West Nile virus (WNV) first arrived to North America in 1999 and rapidly spread from New York city to much of North and South America in one decade, and has become one of the most widely distributed arboviruses in the world. The viral agent is maintained by a mosquito-bird cycle, primarily involving Culex spp. mosquitoes which transmit WNV to a variety of avian hosts and mammals, including humans (Figure 1). By a process known as amplification, this mosquito-bird cycle typically increases the virus to peak levels in late summer. In the last decade, around a million people in the United States have been estimated to have been exposed to WNV, resulting in nearly 30,000 people with clinical cases, and just over 1,000 fatalities.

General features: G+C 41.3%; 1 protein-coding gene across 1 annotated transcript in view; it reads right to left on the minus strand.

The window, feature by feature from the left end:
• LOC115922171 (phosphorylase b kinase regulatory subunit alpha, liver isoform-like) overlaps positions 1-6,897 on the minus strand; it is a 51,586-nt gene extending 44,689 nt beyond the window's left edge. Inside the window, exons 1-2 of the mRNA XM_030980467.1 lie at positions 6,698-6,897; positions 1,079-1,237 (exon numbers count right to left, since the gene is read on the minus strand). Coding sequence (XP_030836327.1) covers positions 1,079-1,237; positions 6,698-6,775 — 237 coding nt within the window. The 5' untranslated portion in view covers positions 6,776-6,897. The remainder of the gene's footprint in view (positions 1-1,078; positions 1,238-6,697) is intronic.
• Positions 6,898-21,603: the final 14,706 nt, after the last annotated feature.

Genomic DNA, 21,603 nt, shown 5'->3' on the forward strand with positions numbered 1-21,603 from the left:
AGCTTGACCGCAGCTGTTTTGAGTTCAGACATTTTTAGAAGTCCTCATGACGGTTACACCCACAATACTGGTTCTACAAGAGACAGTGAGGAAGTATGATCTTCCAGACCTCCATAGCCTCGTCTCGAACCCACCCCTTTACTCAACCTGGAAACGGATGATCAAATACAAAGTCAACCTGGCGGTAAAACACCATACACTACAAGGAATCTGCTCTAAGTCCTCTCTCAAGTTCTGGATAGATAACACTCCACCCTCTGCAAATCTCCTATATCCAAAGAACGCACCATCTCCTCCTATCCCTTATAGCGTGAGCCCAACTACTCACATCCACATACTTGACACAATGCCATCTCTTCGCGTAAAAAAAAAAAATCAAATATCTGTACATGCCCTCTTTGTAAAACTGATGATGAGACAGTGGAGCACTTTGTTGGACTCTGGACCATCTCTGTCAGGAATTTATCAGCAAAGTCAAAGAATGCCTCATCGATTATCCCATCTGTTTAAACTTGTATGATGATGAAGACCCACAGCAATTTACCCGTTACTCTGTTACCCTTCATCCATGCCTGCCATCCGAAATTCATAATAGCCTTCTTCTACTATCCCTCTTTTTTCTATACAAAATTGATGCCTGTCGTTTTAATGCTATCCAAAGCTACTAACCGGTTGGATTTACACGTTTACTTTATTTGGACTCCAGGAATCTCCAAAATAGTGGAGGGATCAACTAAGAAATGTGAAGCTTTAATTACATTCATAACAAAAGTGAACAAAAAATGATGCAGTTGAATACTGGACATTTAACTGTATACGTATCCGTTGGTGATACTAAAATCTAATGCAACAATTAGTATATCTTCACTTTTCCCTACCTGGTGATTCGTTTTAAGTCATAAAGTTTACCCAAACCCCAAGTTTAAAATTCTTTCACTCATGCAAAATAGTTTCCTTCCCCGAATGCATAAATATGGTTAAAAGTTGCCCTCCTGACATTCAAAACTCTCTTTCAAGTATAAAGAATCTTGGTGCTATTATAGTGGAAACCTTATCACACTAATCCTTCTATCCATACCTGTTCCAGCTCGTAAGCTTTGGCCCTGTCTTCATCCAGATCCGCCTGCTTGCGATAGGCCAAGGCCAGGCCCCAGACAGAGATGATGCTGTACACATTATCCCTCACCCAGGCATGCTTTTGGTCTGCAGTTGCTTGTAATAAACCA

Figure 1. West Nile virus transmission cycle.
Since 2005, our team of researchers have been conducting field-based research in several areas in suburban Chicago (Figure 2). We have utilized a multidisciplinary approach to studying WNV which has yielded many new insights into the transmission, amplification, and evolution of WNV.
Figure 2. Map of West Nile virus project study region with red regions indicating study sites.